From Northern Soul by Ian Scott Massie

Hexham

Watercolour, £370, framed.

The town sits on a hill, with narrow streets, elegant Victorian shops and a trio of ancient buildings: the Old Gaol, the Moot Hall and the magnificent abbey. Hexham Abbey, one of my favourite churches, is extraordinary in its wealth of art: Roman sculpture, Anglo-Saxon carvings, medieval paintings and contemporary stained glass. My favourite treasure stands between the choir stalls: a 7th Century bishop’s throne: the Frith Stool. It’s a simple, carved chair with incised, winding patterns like knotted cords set in stone.

From Northern Soul by Ian Scott Massie

Newcastle

Watercolour, £595, framed.

Liverpool - The Graces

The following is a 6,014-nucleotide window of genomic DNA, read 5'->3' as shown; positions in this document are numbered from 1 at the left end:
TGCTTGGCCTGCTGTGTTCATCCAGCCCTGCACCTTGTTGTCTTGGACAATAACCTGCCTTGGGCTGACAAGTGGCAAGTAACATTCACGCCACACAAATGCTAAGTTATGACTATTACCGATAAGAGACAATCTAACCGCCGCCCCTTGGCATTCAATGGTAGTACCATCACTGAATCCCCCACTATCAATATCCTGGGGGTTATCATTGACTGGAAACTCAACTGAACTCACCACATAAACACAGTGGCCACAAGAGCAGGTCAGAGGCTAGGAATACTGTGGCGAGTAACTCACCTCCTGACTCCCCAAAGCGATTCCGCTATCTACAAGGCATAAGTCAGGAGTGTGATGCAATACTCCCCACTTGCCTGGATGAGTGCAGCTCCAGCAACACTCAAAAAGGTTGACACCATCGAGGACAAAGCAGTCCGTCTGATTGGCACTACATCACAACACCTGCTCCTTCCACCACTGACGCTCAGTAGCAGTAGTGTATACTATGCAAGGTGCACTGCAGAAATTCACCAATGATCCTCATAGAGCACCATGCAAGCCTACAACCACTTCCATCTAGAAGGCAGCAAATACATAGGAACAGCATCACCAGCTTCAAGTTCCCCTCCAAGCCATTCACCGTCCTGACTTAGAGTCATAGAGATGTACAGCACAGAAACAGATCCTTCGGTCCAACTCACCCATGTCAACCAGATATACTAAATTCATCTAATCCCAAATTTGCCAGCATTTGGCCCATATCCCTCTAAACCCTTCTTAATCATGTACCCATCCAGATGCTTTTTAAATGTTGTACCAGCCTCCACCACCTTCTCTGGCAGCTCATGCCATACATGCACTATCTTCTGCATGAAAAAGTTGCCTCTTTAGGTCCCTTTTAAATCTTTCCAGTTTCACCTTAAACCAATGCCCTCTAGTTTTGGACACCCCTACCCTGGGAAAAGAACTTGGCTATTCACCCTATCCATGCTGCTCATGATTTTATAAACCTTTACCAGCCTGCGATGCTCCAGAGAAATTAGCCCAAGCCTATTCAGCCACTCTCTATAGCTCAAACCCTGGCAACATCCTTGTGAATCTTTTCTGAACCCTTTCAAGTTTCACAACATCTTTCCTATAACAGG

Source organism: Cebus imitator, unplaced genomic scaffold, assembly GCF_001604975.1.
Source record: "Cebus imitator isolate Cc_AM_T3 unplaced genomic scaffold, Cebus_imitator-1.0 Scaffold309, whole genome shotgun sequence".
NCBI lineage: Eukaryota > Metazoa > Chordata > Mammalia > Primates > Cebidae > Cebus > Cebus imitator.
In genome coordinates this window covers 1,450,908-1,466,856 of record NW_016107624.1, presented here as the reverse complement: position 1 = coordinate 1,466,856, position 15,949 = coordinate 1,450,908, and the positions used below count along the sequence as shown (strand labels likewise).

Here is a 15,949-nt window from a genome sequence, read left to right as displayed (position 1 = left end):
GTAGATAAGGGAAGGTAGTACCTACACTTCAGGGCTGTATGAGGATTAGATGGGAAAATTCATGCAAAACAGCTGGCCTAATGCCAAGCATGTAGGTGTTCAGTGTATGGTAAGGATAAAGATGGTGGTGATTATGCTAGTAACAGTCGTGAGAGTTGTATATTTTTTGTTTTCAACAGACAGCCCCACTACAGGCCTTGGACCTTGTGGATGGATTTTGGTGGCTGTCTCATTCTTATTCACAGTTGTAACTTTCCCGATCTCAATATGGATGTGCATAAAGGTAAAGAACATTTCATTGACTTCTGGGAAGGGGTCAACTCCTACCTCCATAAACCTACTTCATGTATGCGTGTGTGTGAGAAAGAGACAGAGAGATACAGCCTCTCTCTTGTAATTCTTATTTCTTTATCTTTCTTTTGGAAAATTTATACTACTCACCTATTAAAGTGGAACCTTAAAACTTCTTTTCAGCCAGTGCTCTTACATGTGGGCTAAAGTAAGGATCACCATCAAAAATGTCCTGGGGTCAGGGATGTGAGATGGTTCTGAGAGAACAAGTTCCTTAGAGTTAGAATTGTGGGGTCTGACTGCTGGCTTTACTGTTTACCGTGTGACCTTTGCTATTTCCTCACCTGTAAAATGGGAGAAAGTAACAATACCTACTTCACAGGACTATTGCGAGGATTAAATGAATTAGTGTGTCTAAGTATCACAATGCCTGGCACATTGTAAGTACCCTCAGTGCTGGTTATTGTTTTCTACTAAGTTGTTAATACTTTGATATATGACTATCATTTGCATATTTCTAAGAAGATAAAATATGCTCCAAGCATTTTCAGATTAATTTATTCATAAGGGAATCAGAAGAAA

Mixed media, £370, framed.

Liverpool

Watercolour, £595, framed.

 

 

 

For Christmas 1968 my mother gave me a slim volume of poetry in the Penguin Modern Poets series entitled The Mersey Sound.

I had started to write poetry a little while before and was struggling to find my voice. The three poets in The Mersey Sound, Adrian Henri, Roger McGough and Brian Patten, showed me the way. They used the rhythms of the blues or created great lists of sparkling ideas or expressed themselves in tiny, two-line slivers of brilliance.

From Northern Soul by Ian Scott Massie

Moonlight, Whitby

Watercolour, £370, framed.

Roseberry Topping

Watercolour, £370, framed.

High Force

Watercolour, £370, framed.